By Glen Hallick, MarketsFarm
WINNIPEG, July 22 (MarketsFarm) – Intercontinental Exchange (ICE) canola futures finished mixed on Thursday, after prices remained much lower for most of the session.
The turnaround followed the release of the weekly crop report from Saskatchewan Agriculture, which stated the province’s crops continued to struggle under drought conditions. Province-wide, the canola rated only 18 per cent good to excellent, which was countered by 46 per cent poor to very poor.
Those areas of the Prairies that received rain over the last few days have seen crop stabilize, but improvements are extremely unlikely at their current stages of development.
With traders liquidating their long positions, profit-taking weighed on canola values. As did declines in the Chicago soy complex and European rapeseed and Malaysian palm oil.
The Canadian dollar was higher at mid-afternoon, with the loonie at 79.60 U.S. cents compared to Wednesday’s close of 79.43.
There were 19,921 contracts traded on Thursday, which compares with Wednesday when 23,679 contracts changed hands. Spreading accounted for 5,964 contracts traded.
Settlement prices are in Canadian dollars per metric tonne.
Canola Nov 881.30 up 1.40
Jan 866.70 dn 0.40
Mar 850.40 dn 1.60
May 831.70 dn 1.00
SOYBEAN futures at the Chicago Board of Trade (CBOT) were weaker on Thursday, following the release of the weekly export sales report from the United States Department of Agriculture (USDA).
For the week ended July 15, the USDA reported exports sales of soybeans of 62,000 tonnes of old crop and 176,300 tonnes of new crop. Soymeal export sales slipped three per cent at 68,300 tonnes of old crop, a marketing year low. New crop came to 19,100 tonnes. Soyoil tallied 700 tonnes.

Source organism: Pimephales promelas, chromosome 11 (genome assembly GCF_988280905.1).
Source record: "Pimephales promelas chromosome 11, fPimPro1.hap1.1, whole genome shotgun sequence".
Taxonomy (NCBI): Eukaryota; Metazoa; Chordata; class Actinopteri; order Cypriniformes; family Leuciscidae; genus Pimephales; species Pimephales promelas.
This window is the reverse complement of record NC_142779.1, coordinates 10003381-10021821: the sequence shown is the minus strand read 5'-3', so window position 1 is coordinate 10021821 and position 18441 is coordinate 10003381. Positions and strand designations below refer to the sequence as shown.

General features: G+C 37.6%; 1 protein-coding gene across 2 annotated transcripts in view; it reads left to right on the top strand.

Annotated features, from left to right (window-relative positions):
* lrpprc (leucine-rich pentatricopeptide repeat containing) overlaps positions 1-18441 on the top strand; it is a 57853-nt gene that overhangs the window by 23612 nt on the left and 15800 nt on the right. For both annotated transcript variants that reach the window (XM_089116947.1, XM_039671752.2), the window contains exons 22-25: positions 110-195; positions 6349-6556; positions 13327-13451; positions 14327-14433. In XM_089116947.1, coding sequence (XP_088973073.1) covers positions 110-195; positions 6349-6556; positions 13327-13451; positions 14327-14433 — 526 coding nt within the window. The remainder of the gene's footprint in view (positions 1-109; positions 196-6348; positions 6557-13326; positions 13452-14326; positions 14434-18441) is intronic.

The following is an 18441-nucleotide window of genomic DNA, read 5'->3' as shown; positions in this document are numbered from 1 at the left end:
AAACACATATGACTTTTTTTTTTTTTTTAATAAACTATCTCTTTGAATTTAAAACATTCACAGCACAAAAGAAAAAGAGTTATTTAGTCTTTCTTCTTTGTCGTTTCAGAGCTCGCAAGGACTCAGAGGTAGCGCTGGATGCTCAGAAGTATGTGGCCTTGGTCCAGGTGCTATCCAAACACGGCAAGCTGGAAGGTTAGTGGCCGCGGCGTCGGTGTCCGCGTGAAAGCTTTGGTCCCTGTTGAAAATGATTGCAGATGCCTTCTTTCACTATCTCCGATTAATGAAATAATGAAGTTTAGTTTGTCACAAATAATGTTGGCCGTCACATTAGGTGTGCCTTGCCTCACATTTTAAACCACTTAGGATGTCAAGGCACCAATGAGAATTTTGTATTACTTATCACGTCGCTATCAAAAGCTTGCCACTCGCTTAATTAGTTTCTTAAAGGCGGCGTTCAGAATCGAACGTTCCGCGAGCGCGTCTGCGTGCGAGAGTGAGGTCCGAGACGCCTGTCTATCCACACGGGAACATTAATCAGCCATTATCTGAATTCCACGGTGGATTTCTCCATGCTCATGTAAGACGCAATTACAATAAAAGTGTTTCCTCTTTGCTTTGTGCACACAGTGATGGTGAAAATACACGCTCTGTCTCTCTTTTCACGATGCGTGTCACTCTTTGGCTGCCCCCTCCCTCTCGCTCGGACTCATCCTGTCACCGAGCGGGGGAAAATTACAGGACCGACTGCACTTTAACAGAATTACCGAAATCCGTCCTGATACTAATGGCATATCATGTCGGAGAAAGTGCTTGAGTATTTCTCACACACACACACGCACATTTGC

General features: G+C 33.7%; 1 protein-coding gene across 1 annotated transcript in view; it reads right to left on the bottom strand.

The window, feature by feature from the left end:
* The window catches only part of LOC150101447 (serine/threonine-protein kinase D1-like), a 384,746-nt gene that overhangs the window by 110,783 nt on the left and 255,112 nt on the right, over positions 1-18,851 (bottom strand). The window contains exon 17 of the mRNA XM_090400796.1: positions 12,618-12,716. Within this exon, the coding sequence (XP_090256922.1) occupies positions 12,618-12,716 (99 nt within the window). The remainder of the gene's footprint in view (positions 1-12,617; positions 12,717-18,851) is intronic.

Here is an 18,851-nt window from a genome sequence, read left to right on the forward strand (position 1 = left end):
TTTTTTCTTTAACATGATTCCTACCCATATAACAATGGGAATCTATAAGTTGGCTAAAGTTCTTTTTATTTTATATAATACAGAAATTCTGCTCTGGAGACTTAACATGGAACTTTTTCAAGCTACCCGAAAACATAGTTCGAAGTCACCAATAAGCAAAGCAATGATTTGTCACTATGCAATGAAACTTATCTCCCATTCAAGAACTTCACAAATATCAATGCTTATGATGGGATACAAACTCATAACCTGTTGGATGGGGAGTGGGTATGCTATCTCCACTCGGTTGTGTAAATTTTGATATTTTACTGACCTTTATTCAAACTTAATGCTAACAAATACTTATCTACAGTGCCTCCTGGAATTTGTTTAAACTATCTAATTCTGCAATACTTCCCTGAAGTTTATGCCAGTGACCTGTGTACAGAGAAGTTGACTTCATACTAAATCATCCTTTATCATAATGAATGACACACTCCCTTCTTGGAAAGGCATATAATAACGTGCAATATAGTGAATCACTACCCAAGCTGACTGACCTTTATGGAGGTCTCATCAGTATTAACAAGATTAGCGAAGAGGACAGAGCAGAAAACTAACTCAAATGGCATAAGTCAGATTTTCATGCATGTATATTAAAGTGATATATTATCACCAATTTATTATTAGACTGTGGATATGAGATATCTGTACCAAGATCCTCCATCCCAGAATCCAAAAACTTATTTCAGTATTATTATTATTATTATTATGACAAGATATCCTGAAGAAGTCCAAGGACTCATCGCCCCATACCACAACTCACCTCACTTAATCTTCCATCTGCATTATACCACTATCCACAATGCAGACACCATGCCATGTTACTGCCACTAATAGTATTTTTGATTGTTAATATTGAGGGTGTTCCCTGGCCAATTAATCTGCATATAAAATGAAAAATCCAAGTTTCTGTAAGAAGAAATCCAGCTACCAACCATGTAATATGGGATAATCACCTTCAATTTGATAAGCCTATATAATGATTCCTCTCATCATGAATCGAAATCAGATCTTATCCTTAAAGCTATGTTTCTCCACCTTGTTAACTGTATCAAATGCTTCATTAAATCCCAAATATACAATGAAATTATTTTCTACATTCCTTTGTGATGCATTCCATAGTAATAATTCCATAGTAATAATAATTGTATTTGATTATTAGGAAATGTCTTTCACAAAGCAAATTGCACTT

Market consultancy Patria Agronegocios has projected Brazil’s 2021/22 soybean crop to increase by six per cent at 144.7 million tonnes, with acres expanding seven per cent at 100.94 million. In comparison, the USDA has forecast production at 144 million tonnes.
Record low water levels on the Parana River in South America is posing a challenge to shipping, especially for the Argentine Port of Rosario. Also in South America, there have been growing concerns of a second La Nina forming, which would likely continue the dry conditions parts of Brazil and Argentina.
CORN futures were lower on Thursday, caught up in spillover from soybeans.
Weekly U.S. corn export sales incurred a net reduction of 88,500 tonnes of old crop. New crop sales were 47,700 tonnes.
Ethanol production in the U.S. increased by 13,000 barrels per day (BPD) at nearly 1.03 million BPD, according to the latest report from Energy Information Administration (EIA). Ethanol stocks expanded 1.38 million barrels at 22.52 million.
Frost is again expected to hit Brazil corn crops.
The USDA attaché in India estimated that country’s corn exports to increase to 2.8 million tonnes due to India’s lower prices.
WHEAT futures were mixed on Thursday, with Minneapolis spring wheat overcoming earlier losses to close on the plus side. Chicago soft wheat and Kansas City hard red wheat were significantly lower.
Scattered showers and temperatures pushing into the 100 degrees Fahrenheit were forecast for the U.S. Northern Plains – further intensifying conditions across the drought stricken region.
U.S. wheat export sales rose 11 per cent over the week, coming to 473,200 tonnes. There were also sales of 5,000 tonnes for 2022/23.
The USDA attaché in Canada pegged that country’s wheat yields at 50.05 bushels per acre, the official department call at 51.6 bu/ac. The attaché stressed the estimate is likely to be reduced further due to the drought across the Prairies and the survey-based Statistics Canada report due Aug. 30.
Flooding in the European Union and China is likely to cut into their respective wheat production. The heavy rainfall has also curtailed loading operation at a number of Black Sea terminals, including the Ukraine’s Port of Odessa.
Futures Prices as of July 22, 2021
Prices are in Canadian dollars per metric ton